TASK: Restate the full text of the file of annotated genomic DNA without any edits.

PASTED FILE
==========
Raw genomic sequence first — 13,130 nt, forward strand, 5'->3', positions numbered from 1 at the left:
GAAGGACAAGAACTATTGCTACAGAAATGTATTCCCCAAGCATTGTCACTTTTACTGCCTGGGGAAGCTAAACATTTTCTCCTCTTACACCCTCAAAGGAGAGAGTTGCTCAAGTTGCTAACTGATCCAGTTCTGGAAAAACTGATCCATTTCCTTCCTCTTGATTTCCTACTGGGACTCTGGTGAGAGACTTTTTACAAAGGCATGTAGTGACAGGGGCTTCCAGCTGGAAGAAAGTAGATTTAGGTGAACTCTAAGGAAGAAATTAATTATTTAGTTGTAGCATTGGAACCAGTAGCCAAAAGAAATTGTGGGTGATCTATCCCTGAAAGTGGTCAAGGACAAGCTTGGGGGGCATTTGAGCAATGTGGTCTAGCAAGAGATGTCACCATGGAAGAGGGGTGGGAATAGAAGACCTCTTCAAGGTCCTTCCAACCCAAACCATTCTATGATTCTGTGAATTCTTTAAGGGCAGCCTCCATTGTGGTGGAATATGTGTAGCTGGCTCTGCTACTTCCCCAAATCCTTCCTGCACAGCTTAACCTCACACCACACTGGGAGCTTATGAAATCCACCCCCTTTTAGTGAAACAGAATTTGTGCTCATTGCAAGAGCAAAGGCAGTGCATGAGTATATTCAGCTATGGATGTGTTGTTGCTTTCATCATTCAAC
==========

Raw genomic sequence first — 13,130 nt, forward strand, 5'->3', positions numbered from 1 at the left:
GAAGGACAAGAACTATTGCTACAGAAATGTATTCCCCAAGCATTGTCACTTTTACTGCCTGGGGAAGCTAAACATTTTCTCCTCTTACACCCTCAAAGGAGAGAGTTGCTCAAGTTGCTAACTGATCCAGTTCTGGAAAAACTGATCCATTTCCTTCCTCTTGATTTCCTACTGGGACTCTGGTGAGAGACTTTTTACAAAGGCATGTAGTGACAGGGGCTTCCAGCTGGAAGAAAGTAGATTTAGGTGAACTCTAAGGAAGAAATTAATTATTTAGTTGTAGCATTGGAACCAGTAGCCAAAAGAAATTGTGGGTGATCTATCCCTGAAAGTGGTCAAGGACAAGCTTGGGGGGCATTTGAGCAATGTGGTCTAGCAAGAGATGTCACCATGGAAGAGGGGTGGGAATAGAAGACCTCTTCAAGGTCCTTCCAACCCAAACCATTCTATGATTCTGTGAATTCTTTAAGGGCAGCCTCCATTGTGGTGGAATATGTGTAGCTGGCTCTGCTACTTCCCCAAATCCTTCCTGCACAGCTTAACCTCACACCACACTGGGAGCTTATGAAATCCACCCCCTTTTAGTGAAACAGAATTTGTGCTCATTGCAAGAGCAAAGGCAGTGCATGAGTATATTCAGCTATGGATGTGTTGTTGCTTTCATCATTCAAC